During the holiday season, gift-giving can be a political minefield. Who gets gifts? Who should NOT get gifts?
Q. I am a manager with eight direct reports. I received a couple of Christmas gifts this last season and don’t know how to handle the situation. Should I give them back? What can I say?
A. Why are these employees sending gifts? Was there a custom from their previous department? Are they your best or your worst employees? Can you present the gifts as something to be shared: “Sam brought in donuts!”
Ultimately, what’s needed is a clarification of policy.
When I was a college professor, students (especially those from Asia) often gave me gifts. If the course was over and the student was from another country, I sometimes felt I had to accept. But I tried to educate students: the best gift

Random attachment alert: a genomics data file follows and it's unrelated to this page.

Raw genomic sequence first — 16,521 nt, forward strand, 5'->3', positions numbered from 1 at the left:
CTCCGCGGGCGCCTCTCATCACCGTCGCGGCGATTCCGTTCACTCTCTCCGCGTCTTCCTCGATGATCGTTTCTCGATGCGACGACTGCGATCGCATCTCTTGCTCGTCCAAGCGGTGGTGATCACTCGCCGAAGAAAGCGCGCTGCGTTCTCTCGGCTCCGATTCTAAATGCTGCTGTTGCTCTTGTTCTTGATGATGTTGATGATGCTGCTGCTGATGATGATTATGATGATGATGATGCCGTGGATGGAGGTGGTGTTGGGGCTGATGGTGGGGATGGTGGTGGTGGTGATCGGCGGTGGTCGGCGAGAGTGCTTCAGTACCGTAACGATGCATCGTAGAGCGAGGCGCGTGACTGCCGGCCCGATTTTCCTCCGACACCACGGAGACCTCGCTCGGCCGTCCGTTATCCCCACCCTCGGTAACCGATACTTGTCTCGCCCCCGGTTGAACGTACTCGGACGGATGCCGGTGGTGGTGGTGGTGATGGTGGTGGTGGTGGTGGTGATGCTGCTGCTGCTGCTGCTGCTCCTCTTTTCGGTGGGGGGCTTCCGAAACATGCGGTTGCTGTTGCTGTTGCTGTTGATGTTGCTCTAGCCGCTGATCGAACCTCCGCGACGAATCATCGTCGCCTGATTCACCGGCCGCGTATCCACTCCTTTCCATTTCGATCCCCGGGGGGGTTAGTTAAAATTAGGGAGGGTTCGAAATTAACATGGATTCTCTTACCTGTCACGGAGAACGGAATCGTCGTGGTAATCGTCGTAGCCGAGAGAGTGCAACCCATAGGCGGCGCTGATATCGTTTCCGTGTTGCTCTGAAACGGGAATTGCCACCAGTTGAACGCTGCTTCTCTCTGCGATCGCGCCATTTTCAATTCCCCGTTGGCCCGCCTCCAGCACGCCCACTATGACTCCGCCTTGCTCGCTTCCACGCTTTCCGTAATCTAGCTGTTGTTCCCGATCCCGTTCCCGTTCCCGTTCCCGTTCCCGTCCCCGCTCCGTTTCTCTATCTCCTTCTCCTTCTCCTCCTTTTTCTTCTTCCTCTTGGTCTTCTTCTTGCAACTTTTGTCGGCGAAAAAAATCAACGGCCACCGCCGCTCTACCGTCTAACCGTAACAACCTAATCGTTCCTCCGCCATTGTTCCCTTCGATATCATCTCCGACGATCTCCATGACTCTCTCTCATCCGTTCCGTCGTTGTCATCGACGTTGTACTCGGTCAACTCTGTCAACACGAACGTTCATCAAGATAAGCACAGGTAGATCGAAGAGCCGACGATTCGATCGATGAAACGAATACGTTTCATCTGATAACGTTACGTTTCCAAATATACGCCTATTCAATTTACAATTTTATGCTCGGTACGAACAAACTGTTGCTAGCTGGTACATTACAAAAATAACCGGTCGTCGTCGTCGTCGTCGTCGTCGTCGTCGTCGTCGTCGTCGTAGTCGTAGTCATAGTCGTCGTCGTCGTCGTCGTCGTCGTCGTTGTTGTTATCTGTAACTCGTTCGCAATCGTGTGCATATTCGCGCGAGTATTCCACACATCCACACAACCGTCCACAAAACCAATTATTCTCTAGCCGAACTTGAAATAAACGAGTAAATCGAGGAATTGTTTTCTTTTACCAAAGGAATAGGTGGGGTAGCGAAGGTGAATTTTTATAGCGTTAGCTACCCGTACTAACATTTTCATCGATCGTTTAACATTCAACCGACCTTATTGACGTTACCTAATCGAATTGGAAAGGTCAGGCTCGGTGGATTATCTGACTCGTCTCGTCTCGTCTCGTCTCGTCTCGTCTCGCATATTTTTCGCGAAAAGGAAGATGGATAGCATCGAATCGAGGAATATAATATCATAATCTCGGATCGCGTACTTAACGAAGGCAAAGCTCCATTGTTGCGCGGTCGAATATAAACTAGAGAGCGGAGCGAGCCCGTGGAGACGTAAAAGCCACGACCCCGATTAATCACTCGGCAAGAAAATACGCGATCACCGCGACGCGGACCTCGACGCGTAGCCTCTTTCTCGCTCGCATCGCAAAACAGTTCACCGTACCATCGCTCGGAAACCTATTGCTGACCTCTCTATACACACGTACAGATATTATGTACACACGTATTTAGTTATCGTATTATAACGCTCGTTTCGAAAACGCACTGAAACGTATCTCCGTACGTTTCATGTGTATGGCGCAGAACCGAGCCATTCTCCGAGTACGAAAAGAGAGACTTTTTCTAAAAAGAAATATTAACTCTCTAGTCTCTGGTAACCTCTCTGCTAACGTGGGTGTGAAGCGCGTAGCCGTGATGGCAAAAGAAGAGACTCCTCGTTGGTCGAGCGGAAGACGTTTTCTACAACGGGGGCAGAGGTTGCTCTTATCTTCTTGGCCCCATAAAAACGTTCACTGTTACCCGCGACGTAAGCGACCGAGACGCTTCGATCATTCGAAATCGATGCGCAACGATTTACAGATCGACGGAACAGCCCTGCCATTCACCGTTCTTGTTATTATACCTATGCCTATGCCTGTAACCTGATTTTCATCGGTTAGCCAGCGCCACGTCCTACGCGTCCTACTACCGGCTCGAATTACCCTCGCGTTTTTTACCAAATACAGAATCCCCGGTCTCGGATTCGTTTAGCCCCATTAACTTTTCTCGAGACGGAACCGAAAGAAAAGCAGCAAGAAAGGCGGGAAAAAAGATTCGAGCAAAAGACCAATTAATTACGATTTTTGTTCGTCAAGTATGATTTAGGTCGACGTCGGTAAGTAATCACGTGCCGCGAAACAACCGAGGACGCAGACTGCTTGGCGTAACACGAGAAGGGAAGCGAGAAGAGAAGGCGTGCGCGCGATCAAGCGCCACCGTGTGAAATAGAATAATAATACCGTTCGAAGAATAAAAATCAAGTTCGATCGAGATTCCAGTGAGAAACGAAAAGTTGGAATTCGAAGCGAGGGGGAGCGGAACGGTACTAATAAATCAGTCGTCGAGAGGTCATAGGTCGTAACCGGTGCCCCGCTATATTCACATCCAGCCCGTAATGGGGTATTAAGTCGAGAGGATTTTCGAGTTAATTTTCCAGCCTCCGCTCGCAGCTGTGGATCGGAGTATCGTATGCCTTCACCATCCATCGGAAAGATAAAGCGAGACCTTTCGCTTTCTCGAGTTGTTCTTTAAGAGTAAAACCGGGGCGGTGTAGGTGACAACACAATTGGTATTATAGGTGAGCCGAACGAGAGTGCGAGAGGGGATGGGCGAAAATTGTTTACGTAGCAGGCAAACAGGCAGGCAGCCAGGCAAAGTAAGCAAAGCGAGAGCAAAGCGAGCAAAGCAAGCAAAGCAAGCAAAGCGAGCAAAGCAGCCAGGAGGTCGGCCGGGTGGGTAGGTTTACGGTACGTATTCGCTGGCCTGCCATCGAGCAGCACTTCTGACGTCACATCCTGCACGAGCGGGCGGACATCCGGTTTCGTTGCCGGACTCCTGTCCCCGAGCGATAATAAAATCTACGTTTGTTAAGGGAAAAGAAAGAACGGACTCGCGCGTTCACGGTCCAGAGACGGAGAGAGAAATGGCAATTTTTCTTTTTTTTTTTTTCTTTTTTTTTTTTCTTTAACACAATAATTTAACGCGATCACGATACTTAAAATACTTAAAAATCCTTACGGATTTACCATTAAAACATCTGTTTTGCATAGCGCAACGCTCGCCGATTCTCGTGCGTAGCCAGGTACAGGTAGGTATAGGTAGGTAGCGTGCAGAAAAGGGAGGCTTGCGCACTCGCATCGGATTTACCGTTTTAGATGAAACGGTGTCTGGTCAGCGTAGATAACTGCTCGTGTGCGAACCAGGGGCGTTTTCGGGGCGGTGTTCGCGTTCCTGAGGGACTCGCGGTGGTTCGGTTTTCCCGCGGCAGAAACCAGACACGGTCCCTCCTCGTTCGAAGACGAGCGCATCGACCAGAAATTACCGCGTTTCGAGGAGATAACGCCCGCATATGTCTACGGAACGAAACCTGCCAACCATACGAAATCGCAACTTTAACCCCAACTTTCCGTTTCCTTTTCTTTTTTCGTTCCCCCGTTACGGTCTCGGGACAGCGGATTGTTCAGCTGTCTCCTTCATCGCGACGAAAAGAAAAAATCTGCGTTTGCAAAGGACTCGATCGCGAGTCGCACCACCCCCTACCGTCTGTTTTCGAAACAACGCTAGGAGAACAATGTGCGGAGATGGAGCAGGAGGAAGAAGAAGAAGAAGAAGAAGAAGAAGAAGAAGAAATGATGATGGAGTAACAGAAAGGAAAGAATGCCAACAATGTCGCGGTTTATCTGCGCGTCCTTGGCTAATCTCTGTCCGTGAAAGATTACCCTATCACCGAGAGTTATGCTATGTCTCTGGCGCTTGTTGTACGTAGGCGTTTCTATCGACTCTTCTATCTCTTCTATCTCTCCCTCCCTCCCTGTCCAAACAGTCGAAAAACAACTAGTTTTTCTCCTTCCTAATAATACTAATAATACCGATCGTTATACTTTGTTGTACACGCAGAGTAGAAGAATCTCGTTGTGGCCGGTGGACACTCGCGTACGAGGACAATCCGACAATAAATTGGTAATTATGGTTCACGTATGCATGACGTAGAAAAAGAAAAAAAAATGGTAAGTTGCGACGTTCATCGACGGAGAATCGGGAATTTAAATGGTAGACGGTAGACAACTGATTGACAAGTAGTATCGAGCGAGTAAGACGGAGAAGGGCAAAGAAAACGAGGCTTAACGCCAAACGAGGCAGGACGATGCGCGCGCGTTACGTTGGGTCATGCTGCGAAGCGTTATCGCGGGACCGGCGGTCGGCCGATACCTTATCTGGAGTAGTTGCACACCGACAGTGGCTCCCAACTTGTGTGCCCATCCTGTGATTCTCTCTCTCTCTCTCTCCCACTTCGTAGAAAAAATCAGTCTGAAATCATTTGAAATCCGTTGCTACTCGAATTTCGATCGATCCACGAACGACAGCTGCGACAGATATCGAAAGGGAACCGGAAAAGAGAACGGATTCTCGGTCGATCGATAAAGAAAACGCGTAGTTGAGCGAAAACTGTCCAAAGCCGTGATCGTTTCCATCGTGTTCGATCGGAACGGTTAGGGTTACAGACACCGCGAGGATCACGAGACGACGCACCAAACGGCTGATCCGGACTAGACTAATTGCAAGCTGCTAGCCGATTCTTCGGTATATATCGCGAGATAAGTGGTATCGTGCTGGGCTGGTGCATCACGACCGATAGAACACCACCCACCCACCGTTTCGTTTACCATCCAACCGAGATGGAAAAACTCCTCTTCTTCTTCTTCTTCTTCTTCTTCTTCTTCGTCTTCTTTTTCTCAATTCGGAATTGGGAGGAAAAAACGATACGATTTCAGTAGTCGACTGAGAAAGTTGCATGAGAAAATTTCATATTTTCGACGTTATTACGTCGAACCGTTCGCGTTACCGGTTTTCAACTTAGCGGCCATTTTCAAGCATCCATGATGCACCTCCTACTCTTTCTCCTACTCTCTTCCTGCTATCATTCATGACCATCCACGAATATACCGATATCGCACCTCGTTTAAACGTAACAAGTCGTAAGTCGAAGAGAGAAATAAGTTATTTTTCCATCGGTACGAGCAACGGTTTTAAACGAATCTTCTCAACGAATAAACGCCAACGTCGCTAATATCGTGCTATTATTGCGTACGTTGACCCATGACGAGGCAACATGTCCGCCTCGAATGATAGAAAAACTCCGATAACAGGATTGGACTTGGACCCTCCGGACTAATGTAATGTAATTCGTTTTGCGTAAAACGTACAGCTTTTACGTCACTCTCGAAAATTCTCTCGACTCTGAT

to a professor is a nice letter of appreciation with copies to the dean and the VP-Academic Affairs.
When I lived in Seattle, a neighbor who was a police officer shared a funny story. In Seattle, cops pay for all their food and coffee. They do not accept freebies. A new officer from the South breezed through the Dunkin Donuts without paying, just waving a thank you. The company called the police department. The officer’s supervisor had to explain, “We don’t do that here. You have to go back and pay.”
This officer wasn’t being mean — she just assumed that was the custom. And your employees may feel the same way.
However, inappropriate gifts can be a warning signal. Research on the psychology of gift-giving has identified “poison gifts,” which are given with an agenda. In one university, a married couple was invited to interview for two positions. Their schedule included dinner at an administrator’s home. Afterward they sent a very large, very lovely floral arrangement.
This gesture was highly inappropriate and not at all customary. After all, the dinner was a business event, not a social activity. Several eyebrows were raised. The couple turned out to be troublemakers!